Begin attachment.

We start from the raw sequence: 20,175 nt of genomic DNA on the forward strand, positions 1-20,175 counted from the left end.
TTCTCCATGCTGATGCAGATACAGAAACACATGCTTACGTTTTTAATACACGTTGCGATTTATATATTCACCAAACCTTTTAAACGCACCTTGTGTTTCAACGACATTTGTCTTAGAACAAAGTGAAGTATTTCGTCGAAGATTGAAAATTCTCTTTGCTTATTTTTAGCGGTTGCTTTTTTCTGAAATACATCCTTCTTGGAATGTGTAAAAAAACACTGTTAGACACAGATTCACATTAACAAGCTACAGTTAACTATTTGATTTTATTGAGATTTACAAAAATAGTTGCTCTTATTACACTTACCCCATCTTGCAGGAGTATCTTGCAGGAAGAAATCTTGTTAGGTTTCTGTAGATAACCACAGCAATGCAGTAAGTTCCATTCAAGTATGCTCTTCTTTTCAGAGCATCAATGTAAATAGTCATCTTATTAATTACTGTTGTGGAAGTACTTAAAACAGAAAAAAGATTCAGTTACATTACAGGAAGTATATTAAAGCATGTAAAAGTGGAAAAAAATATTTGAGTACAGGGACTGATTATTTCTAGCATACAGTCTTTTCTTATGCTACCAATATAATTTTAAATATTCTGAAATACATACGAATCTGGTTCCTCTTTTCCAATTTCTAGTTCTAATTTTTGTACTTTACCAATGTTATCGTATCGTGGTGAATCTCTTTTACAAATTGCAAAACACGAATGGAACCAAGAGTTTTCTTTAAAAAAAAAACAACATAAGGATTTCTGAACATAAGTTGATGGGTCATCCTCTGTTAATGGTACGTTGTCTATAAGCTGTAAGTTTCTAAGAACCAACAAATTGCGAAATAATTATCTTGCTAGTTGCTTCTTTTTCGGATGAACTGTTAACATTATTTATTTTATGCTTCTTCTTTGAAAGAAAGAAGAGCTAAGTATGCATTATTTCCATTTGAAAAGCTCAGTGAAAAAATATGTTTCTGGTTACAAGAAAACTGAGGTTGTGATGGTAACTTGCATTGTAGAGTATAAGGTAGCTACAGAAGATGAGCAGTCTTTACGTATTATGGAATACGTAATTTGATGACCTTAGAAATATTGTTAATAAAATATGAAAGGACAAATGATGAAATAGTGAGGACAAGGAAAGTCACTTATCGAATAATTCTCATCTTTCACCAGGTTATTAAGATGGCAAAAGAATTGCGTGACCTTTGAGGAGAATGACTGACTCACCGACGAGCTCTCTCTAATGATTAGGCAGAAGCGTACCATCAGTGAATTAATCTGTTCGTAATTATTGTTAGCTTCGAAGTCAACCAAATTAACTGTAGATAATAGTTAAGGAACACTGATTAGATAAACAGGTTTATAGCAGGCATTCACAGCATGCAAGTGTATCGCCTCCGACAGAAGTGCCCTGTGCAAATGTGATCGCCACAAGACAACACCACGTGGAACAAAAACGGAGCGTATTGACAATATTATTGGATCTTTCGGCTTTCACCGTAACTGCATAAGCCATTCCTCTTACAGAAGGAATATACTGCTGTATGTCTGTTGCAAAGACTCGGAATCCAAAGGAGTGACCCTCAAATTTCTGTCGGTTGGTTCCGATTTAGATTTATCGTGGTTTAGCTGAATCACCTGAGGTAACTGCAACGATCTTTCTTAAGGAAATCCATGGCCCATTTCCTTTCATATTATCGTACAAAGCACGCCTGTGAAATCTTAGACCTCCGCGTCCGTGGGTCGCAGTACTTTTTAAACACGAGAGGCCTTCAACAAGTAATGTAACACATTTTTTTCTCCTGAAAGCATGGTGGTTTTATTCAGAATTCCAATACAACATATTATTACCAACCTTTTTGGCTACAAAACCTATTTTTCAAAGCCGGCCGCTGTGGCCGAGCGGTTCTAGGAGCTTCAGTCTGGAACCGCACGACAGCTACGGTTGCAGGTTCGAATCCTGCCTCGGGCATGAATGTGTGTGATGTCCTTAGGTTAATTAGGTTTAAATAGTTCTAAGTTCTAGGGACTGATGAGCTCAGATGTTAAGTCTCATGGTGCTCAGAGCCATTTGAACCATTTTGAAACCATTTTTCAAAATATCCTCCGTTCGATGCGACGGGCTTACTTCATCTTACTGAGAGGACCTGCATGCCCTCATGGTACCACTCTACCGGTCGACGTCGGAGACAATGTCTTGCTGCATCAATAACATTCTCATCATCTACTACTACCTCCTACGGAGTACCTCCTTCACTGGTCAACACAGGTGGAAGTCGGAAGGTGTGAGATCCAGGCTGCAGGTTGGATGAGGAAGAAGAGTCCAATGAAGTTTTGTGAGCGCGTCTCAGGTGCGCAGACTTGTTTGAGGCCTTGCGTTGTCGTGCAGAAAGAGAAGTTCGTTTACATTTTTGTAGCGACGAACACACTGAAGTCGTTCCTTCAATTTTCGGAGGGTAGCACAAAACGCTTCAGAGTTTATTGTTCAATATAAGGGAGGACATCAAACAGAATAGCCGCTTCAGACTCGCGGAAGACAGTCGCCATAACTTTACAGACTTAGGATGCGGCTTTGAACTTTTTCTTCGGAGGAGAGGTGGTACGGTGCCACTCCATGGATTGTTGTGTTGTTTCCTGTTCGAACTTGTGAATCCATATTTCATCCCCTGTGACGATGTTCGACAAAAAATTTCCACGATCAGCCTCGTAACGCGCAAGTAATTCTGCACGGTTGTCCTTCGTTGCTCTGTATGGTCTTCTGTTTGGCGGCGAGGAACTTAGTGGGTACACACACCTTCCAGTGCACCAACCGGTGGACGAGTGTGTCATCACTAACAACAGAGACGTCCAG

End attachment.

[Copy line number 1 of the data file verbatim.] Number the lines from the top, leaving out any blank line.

We start from the raw sequence: 20,175 nt of genomic DNA on the forward strand, positions 1-20,175 counted from the left end.